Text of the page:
Just three weeks after George Floyd’s murder, 26 year-old Sha-Asia Semple died shortly after the birth of her first child due to fatal errors in properly administering her epidural and a subsequent failed intubation in a Brooklyn public hospital. In September of 2021 in Queens, NY 29 year-old mother of two Denise Williams died 48 hours after being admitted to the hospital for complaints of postpartum depression. Although at first the cause of her death was unknown, later reports confirmed it was a pulmonary embolism that had gone undetected. According to her family, Ms. Williams had been under enormous physical and emotional stress during her two month postpartum period, but hadn’t been able to address her own health needs until it was too late.
Although seemingly unrelated incidents, both cases involved the untimely death of two black mothers in NYC related to huge disparities in our maternal healthcare system. In New York City, Black women are nine times more likely to die of pregnancy-related complications than white women. Research suggests that racial disparities in maternal deaths are also linked to the fact that Black women are often more likely to deliver at hospitals with a lower quality of obstetric care, ranging from lower-performing doctors to understaffing, which forces patients in distress to wait longer. This breeds negligence and incompetence, making tragic but preventable cases like Sha-Asia and Denise’s more common.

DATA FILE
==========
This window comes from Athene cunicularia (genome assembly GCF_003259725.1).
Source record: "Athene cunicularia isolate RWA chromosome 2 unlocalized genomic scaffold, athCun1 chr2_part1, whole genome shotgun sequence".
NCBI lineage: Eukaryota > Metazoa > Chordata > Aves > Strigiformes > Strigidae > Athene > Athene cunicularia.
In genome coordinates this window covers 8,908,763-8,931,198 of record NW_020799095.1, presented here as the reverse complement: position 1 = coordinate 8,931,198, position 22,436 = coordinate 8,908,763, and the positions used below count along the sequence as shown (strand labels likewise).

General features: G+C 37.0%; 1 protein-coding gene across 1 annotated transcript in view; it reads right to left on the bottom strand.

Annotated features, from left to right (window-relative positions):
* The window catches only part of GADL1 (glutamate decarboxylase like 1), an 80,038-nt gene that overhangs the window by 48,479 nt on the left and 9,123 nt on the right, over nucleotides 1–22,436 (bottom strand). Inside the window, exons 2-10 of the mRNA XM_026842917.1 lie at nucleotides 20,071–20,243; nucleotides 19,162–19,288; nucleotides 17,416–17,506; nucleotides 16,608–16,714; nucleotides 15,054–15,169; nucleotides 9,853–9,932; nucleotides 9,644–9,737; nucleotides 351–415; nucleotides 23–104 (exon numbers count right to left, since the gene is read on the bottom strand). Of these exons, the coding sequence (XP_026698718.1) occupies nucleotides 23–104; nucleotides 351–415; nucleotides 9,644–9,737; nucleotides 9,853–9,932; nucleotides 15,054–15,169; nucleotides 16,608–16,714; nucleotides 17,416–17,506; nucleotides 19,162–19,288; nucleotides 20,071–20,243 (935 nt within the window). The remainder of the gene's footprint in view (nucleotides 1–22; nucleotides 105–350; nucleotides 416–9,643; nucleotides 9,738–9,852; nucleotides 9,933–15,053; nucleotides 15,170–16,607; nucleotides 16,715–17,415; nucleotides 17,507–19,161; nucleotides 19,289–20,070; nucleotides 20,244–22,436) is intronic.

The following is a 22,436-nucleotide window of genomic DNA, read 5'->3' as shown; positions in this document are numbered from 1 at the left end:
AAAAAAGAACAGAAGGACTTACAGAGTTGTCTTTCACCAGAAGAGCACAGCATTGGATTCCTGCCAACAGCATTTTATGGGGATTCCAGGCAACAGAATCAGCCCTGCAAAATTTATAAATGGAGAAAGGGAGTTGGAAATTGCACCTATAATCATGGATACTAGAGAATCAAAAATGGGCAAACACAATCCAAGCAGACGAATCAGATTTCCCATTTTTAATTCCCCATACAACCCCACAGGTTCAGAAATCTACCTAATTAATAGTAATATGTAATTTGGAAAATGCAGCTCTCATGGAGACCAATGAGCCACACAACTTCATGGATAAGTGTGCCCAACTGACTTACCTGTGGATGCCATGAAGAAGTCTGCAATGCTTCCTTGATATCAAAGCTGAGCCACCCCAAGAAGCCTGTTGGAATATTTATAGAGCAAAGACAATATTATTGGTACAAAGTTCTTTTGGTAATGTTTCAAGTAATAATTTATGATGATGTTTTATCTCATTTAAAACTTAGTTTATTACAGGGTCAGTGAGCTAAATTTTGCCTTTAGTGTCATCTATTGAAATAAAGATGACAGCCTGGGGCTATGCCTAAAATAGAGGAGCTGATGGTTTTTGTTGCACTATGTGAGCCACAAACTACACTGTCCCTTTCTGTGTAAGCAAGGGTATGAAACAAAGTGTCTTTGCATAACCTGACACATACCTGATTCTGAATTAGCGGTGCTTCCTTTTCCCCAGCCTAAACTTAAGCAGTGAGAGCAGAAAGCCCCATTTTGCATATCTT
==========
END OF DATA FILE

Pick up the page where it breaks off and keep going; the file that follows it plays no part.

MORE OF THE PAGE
In a post-Roe America, there are more barriers than ever preventing black birthing people from getting the critical perinatal care they deserve, including lack of paid parental leave as well as lack of insurance coverage for postpartum doula care or mental and behavioral health care for PMADs, (approximately 80% of which go undetected due to lack of awareness, routine screening, and stigma.) The words of Shawnee Benton Gibson, whose daughter Shamony Gibson also died from a preventable pulmonary embolism in 2019, echo louder than ever: “Black wombs matter. Black minds matter. Black bodies matter. Black communities matter.”
Post by Sharon Itkoff Nacache ATR-BC LCAT LPAT PMH-C
Original photo via Unsplash